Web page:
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Fred Stabbert III | Democrat

WALTER EGNER, LEFT, president of the Hortonville Cemetery, talks with fellow trustees Harold Roeder and Arnold Baum about the new 32-vault columbarium which was installed.For more information on the columbarium or historical project, call 845-231-4106 or 887-5649.

Cemetery Offers Burial Alternative

By Fred Stabbert III
HORTONVILLE — September 28, 2007 — In response to a growing nationwide trend, the 138-year-old Hortonville Cemetery is offering something unique to Sullivan County.
At the annual Plotholders Meeting earlier this year, the board of trustees voted to purchase a columbarium, an above-ground monument with recesses for cinerary urns.
The 17,000-pound gray granite columbarium was purchased from Martin Caufield Monument Works, in Honesdale, Pa.
It contains 32 individual vaults which have black doors and marble facing. Following cremation, the human cremains are placed in the vault and the door is sealed and engraved.
“Now there’s a place for the cremains of a loved one,” Harold Roeder, cemetery vice president, said. “You don’t have to worry about the next generation (watching after the cremains).”
Although the cemetery was once annexed to the nearby Hortonville Presbyterian Church, it is now non-denominational and accepting to everyone.
“Research of cemetery records reveal that approximately forty-five percent of all burials are now cremations,” cemetery Secretary/Treasurer Arnold Baum said. “Cremation is cost effective when expenses of buying a vault, casket, cemetery plot, monument, embalming, actual interment and other associated fees are considered.”
The non-denominational cemetery is accepting to everyone, the trustees said, and vaults can be reserved or purchased ahead of time.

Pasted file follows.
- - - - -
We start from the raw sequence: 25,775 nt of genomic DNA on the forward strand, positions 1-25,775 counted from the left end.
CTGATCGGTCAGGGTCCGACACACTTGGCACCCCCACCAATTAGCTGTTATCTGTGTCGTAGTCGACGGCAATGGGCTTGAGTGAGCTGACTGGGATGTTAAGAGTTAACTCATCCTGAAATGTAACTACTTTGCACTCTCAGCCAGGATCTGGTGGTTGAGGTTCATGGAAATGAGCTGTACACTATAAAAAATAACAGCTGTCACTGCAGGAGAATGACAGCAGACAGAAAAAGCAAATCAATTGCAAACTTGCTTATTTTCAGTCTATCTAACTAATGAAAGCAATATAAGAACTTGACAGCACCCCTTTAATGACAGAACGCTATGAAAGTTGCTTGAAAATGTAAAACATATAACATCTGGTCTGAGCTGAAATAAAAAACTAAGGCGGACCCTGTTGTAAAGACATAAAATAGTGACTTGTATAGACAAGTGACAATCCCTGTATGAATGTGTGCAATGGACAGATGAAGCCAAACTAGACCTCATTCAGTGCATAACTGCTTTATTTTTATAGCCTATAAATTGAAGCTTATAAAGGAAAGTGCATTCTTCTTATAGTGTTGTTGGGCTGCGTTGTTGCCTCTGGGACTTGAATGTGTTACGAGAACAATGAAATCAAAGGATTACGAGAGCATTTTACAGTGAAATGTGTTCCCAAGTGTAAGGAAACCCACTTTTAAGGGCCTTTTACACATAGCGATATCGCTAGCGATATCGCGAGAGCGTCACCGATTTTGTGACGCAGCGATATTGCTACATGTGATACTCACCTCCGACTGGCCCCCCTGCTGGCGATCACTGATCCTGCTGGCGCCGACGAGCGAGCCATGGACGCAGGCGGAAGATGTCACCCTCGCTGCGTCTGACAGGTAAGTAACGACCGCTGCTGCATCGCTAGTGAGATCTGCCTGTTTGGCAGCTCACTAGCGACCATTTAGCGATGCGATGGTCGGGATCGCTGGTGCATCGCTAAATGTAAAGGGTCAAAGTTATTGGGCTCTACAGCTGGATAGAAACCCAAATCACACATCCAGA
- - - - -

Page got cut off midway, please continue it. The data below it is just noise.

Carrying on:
Eventually the columbarium will be landscaped with a flagstone patio and stone bench so loved can visit the monument. Other members of the Hortonville Cemetery Assn. are President Walt Egner, trustees Lee Reimer and Bill Hess and Board Clerk Patricia Baum.
A Lot of History
The Hortonville Cemetery originated as a religious annex to The Hortonville German Dutch Reformed Church, which was built in 1860. The original size of the cemetery was just 1/4 of an acre — 104 feet square — and was purchased in 1869 for $1.
Today, the cemetery, which is located one-quarter mile from the church on North Branch Rd., is 3.6 acres with room for expansion.
In 1938 the cemetery was created as a not-for-profit, non-denominational corporation. In 2002 it became listed on both the New York State and National Register.
In an effort to preserve and honor the dignity of those residents buried at Hortonville Cemetery, Harold Roeder has undertaken a massive cataloging of the exact location of each grave, complete with maps, charts, records, obituaries and pictures.
“If the family provides me with a picture of the deceased, I can scan it in along with an obituary and make part of the historical record,” Roeder said. “This helps with genealogical searches as well.”
The records are computerized for easy access and back-up.
The names of the deceased reveal an historical snapshot of many of the early settlers to the area, including names like Hess, Robisch, Long, Baum, Buddenhagen and Hillriegel.
Some people of note who are buried in Hortonville include Arctic explorer Dr. Frederick Cook; lumberman Martin Hermann, who is the father of local benefactor Grover Hermann; and Civil War veteran Conrad Doering as well as veterans from all ensuing wars.

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